Mary Sudovar: An Unsuspecting Victim?

courtsLife sometimes has unexpected turns that take us to situations we never supposed possibly to become our own.  It could never happen to us…not us.   I’m sure that is what Mary Sudovar once thought.  Never her or her family, she might have thought, if ever a negative consideration crossed this special woman’s mind in the first place.  So how did it come to be that the children she so loves are now at odds and the court system is involved?

Thirty-three months ago, Mary had an estate that should have kept her comfortable for her remaining years.  She had funds and she had property.  Now her money is allegedly gone, her house is sold and the alleged attorney in fact is requesting the court to allow him to take the house sale money as a repayment for a loan he and his wife supposedly made to his mother.  So where does that leave the 102 year old Mary Sudovar?

Some might try to argue that Mary is not a victim.  I’m not sure what the argument might be.  After all, what does one call it when family runs through that much money in that short of a time?   And what happens now?  Does Mary stay on with family for free?   Will there be no more additional charges?   If it can be done now, why not before?   But what about the private nursing personnel?   Who will be picking up the tab for that?   Or, will that service end?   Will Mary stay or will she go?

Mary was in a facility that she seemed to love.   There was round the clock staff.   She appeared to have excellent care.     She interacted with staff and other guests.   All family could visit at will during the appropriate hours.   And, it didn’t cost anything compared to what the stay with family has cost.   Where she could have lived on in comfort for far more years than is possible, now her estate is potentially gone.   (It will be gone if the court rules for the attorney in fact.)   But that is not being a victim?   This is something Mary would approve of, if she were aware of what is transpiring around her and supposedly in her behalf?

I wonder if Mary ever thought she’d be paying for armed guards.   I wonder if she knows she did.   It wasn’t something she ever had to think about or pay for at the facility she was living in.   The facility where her youngest daughter was her regular and faithful visitor.

Do you think she understands that she is not allowed to see or talk to her youngest daughter without supervision?   Supervision that someone has to pay for.

Then there are the construction costs to build a deck onto her house.   A house she would never be returning to.   After all, she was supposedly moving in with family because she didn’t have but a few months to live.   While it is wondrous news that someone was quite wrong about her nearness to death, why was she paying thirty-two thousand, I believe it was, to her grandson or his company for a deck that would not be of any benefit to her?

For approximately 39 months, Mary’s house sat idle and costing.   There were taxes, insurances, and utilities etc. that were simply being paid on a vacant house.   Oh, and we can’t forget the new deck that was built onto that vacant house.   So, just what was the purpose of the deck again?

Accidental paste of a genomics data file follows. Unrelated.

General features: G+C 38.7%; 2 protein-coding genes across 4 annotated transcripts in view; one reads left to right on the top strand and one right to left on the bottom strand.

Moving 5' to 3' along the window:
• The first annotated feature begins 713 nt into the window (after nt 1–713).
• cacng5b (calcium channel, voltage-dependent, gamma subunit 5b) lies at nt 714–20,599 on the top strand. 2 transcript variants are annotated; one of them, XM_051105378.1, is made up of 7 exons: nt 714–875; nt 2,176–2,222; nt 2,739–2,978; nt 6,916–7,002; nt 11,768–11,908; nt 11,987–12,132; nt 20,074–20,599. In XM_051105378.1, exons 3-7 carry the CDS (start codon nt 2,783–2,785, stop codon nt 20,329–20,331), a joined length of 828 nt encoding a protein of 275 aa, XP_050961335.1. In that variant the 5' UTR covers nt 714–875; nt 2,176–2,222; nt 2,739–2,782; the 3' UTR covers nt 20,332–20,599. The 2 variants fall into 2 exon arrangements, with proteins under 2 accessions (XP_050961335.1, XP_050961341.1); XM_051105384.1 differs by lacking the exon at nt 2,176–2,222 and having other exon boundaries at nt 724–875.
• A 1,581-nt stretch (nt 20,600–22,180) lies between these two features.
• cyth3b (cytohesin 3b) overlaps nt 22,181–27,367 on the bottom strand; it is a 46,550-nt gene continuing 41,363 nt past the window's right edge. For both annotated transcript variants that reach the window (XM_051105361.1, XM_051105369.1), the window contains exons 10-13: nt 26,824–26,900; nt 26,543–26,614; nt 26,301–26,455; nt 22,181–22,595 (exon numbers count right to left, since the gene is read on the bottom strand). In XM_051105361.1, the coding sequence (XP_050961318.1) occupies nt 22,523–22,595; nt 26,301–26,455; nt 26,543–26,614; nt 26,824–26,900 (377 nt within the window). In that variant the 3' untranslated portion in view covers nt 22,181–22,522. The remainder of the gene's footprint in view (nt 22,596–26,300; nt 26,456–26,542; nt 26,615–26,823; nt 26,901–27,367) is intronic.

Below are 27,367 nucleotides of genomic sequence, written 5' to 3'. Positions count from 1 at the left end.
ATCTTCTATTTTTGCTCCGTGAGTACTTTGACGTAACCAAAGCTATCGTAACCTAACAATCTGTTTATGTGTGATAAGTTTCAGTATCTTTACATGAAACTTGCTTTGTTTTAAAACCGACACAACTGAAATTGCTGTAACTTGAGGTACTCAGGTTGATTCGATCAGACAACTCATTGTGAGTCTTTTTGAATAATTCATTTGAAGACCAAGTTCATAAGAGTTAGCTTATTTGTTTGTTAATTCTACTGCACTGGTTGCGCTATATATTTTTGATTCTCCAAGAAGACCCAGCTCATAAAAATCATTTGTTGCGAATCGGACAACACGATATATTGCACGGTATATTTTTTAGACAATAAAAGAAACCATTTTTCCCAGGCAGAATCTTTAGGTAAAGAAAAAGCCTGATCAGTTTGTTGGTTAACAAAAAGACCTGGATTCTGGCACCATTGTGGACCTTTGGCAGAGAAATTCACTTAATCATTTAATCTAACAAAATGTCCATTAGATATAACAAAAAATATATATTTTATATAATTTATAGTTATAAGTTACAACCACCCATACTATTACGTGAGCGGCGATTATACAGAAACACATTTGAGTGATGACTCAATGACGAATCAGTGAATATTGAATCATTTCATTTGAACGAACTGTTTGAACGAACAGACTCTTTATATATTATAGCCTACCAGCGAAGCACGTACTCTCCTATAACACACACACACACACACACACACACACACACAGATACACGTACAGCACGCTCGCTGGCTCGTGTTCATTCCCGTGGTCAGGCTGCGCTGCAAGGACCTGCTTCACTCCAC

It appears the house could have been rented and therefore paying for itself, rather than draining Mary’s money, but it wasn’t.

The house could have been immediately put on the market, when it was known Mary was never going home again, but it wasn’t.

Why anyone thought it was a great idea to pay so much money out for a house to sit idle and for it to get a new deck, is only something one can wonder about.   However, it wasn’t the best financial decision in the world and it certainly doesn’t appear to be what was best for Mary.

After hearing about this case, I came to the conclusion that for a woman in her 100’s, and not mobile, Mary Sudovar sure does spend a great deal of money.   It’s quite amazing actually.   But now that she may be relieved of the only money left (from the sale of her house), what will her future be?   Where will she live?   Who will be there with Mary during the rest of her journey in this life?   It is yet to be decided.

Mary Sudovar would no doubt be sad to see her children battling and a court making decisions in her personal affairs, but that is where the situation has taken her and her family.   Most likely, she doesn’t know what is transpiring, but she is a victim nonetheless.   She is the unsuspecting victim, who pays (and will pay) for the decisions of others, who may or may not have her best interest at heart.

For all that has been and might be, as this sad story continues, one thing will never change…

Mary has four children whom she loves dearly, even the one so often denied to her.


  1. ElaineRenoire says:

    Mothers love their children; and as they age, their adult children become even more precious to them. Mary should have free access to each and every one of her children. In cases where there is a family dispute and family members just can’t get along, a schedule can be made so the disputing adult children don’t run into each other. That way Mary’s wishes are fulfilled. She’s 102 and we don’t know how many more birthdays she’ll have. But we can almost be assured what her wish is every year when she blows out the candles on her cake: she was the presence, the love, and the comfort of all of her children.

  2. Diane says:

    Armed guards? A new deck for $32,000 built on a house, by her grandson’s company, that she doesn’t live in? Denied God given rights of freedom to see anyone she wants to see? This story gives very few details; however, when one particular person is denied visitation it generally means that is the person that is fighting against the glaringly obvious theivery that is going on. I know, it happened to me.